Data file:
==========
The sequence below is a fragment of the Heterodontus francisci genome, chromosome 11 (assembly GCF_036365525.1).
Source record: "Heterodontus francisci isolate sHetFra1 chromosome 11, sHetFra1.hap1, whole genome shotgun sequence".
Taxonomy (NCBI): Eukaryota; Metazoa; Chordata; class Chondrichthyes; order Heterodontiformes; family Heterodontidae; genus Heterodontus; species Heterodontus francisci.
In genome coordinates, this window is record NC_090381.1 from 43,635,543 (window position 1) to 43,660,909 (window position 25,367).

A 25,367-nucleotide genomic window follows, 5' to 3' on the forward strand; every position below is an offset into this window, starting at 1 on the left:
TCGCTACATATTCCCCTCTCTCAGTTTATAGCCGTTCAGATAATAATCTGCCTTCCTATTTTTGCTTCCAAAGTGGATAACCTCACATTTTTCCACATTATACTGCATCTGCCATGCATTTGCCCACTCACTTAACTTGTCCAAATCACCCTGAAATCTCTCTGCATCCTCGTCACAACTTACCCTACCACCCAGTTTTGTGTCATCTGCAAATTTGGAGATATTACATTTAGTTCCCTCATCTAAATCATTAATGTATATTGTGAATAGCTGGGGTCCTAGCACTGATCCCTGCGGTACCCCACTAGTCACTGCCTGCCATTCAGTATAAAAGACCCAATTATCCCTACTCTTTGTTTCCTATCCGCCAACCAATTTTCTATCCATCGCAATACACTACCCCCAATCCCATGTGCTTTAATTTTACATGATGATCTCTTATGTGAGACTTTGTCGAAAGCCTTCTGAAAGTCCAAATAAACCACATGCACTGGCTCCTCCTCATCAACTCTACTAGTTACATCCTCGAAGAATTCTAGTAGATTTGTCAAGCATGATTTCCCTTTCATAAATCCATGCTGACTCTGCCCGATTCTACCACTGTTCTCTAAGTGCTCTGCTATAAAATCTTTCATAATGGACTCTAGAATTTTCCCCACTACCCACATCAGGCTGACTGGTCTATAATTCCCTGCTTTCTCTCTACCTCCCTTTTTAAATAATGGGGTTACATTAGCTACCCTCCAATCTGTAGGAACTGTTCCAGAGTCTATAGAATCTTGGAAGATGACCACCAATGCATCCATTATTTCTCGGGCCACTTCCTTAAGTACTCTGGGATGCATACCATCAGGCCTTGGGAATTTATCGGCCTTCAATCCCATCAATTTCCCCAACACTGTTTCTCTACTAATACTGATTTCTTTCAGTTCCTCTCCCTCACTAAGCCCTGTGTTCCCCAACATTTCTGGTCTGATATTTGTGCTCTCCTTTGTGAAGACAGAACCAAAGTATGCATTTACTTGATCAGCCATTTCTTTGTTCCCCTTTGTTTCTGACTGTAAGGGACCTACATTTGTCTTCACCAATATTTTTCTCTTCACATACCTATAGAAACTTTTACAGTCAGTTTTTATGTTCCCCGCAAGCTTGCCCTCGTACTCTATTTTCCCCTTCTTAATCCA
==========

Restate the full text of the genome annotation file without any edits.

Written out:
The sequence below is a fragment of the Heterodontus francisci genome, chromosome 11 (assembly GCF_036365525.1).
Source record: "Heterodontus francisci isolate sHetFra1 chromosome 11, sHetFra1.hap1, whole genome shotgun sequence".
Taxonomy (NCBI): Eukaryota; Metazoa; Chordata; class Chondrichthyes; order Heterodontiformes; family Heterodontidae; genus Heterodontus; species Heterodontus francisci.
In genome coordinates, this window is record NC_090381.1 from 43,635,543 (window position 1) to 43,660,909 (window position 25,367).

A 25,367-nucleotide genomic window follows, 5' to 3' on the forward strand; every position below is an offset into this window, starting at 1 on the left:
TCGCTACATATTCCCCTCTCTCAGTTTATAGCCGTTCAGATAATAATCTGCCTTCCTATTTTTGCTTCCAAAGTGGATAACCTCACATTTTTCCACATTATACTGCATCTGCCATGCATTTGCCCACTCACTTAACTTGTCCAAATCACCCTGAAATCTCTCTGCATCCTCGTCACAACTTACCCTACCACCCAGTTTTGTGTCATCTGCAAATTTGGAGATATTACATTTAGTTCCCTCATCTAAATCATTAATGTATATTGTGAATAGCTGGGGTCCTAGCACTGATCCCTGCGGTACCCCACTAGTCACTGCCTGCCATTCAGTATAAAAGACCCAATTATCCCTACTCTTTGTTTCCTATCCGCCAACCAATTTTCTATCCATCGCAATACACTACCCCCAATCCCATGTGCTTTAATTTTACATGATGATCTCTTATGTGAGACTTTGTCGAAAGCCTTCTGAAAGTCCAAATAAACCACATGCACTGGCTCCTCCTCATCAACTCTACTAGTTACATCCTCGAAGAATTCTAGTAGATTTGTCAAGCATGATTTCCCTTTCATAAATCCATGCTGACTCTGCCCGATTCTACCACTGTTCTCTAAGTGCTCTGCTATAAAATCTTTCATAATGGACTCTAGAATTTTCCCCACTACCCACATCAGGCTGACTGGTCTATAATTCCCTGCTTTCTCTCTACCTCCCTTTTTAAATAATGGGGTTACATTAGCTACCCTCCAATCTGTAGGAACTGTTCCAGAGTCTATAGAATCTTGGAAGATGACCACCAATGCATCCATTATTTCTCGGGCCACTTCCTTAAGTACTCTGGGATGCATACCATCAGGCCTTGGGAATTTATCGGCCTTCAATCCCATCAATTTCCCCAACACTGTTTCTCTACTAATACTGATTTCTTTCAGTTCCTCTCCCTCACTAAGCCCTGTGTTCCCCAACATTTCTGGTCTGATATTTGTGCTCTCCTTTGTGAAGACAGAACCAAAGTATGCATTTACTTGATCAGCCATTTCTTTGTTCCCCTTTGTTTCTGACTGTAAGGGACCTACATTTGTCTTCACCAATATTTTTCTCTTCACATACCTATAGAAACTTTTACAGTCAGTTTTTATGTTCCCCGCAAGCTTGCCCTCGTACTCTATTTTCCCCTTCTTAATCCA